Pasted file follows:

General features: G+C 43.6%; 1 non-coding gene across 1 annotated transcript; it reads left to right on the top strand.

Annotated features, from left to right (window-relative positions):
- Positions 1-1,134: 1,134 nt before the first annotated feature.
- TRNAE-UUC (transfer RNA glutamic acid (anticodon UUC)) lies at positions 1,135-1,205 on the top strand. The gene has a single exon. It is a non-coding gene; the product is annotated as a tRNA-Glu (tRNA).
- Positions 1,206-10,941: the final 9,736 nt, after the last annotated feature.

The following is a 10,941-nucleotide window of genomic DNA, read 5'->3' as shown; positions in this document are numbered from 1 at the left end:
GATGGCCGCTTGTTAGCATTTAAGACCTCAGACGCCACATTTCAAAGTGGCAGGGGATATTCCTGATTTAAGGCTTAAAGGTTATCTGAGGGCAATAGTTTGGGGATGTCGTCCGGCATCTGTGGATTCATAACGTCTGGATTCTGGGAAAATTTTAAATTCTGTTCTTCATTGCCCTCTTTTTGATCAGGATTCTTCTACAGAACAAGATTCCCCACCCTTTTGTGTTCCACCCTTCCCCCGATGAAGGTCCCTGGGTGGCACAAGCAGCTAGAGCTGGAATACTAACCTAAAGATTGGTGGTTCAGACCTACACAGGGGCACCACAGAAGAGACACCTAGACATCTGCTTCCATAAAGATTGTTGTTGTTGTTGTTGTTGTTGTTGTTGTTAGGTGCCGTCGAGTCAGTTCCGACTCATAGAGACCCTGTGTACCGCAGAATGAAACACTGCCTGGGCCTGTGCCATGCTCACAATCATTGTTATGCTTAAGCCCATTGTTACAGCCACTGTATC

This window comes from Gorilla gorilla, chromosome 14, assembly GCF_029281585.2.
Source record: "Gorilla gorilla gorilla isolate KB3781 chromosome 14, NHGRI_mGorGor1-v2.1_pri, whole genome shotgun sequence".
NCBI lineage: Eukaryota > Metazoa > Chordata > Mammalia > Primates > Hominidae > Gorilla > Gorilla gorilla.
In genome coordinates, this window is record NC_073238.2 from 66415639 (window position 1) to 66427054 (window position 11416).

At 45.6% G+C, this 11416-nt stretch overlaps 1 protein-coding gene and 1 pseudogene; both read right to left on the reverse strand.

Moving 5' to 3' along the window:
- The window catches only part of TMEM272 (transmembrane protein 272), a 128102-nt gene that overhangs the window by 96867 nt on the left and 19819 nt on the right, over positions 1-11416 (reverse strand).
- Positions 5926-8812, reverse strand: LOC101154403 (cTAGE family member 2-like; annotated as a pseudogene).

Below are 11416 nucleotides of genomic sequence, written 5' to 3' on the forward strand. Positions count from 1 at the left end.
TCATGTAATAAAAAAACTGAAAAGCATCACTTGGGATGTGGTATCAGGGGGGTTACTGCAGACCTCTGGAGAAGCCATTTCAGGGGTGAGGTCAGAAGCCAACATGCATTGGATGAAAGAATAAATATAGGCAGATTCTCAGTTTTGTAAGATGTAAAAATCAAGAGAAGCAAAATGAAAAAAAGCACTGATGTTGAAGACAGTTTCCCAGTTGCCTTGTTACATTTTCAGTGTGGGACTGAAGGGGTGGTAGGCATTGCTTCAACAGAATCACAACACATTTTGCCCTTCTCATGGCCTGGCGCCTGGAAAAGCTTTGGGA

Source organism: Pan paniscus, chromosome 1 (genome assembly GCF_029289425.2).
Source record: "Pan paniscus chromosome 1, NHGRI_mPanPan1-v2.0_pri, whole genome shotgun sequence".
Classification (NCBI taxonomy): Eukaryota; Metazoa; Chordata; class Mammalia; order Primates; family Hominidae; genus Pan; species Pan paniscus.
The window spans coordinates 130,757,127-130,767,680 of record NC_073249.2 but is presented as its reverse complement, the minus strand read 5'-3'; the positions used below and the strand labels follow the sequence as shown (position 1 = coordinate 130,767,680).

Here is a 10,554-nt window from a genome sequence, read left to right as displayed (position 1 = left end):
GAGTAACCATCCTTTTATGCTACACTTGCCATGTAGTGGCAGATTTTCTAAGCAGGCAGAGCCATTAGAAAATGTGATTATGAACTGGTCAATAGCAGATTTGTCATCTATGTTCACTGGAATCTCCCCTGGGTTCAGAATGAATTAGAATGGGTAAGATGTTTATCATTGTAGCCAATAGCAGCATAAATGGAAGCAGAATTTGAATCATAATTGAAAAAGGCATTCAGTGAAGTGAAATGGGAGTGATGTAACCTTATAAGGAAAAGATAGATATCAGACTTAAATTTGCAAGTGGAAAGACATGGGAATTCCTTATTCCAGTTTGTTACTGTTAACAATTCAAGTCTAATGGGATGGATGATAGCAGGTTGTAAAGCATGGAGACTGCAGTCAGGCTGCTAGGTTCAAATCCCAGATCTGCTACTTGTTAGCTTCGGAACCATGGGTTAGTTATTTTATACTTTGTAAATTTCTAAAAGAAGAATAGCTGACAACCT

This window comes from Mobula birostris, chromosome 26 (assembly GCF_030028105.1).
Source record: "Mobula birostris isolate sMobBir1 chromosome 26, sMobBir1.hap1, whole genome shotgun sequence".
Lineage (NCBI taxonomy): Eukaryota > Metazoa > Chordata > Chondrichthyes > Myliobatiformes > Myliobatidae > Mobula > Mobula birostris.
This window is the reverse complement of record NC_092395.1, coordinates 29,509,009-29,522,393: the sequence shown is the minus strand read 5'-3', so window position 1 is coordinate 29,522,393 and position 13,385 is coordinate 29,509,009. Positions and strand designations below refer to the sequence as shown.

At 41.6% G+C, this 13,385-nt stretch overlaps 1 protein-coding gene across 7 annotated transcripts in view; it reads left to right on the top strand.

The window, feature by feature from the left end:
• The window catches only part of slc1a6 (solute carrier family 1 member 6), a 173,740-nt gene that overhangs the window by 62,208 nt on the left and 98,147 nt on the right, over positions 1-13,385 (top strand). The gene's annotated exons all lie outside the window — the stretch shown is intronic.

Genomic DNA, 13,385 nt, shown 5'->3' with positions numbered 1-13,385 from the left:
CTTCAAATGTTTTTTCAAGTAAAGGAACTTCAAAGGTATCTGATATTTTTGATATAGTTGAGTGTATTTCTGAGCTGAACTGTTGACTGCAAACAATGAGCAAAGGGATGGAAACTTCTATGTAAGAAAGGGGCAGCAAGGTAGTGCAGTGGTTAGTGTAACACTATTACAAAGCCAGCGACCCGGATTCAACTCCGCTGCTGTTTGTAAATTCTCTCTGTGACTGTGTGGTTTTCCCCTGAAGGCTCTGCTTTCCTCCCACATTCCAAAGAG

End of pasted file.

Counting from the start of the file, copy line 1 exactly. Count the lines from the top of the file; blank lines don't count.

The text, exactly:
General features: G+C 43.6%; 1 non-coding gene across 1 annotated transcript; it reads left to right on the top strand.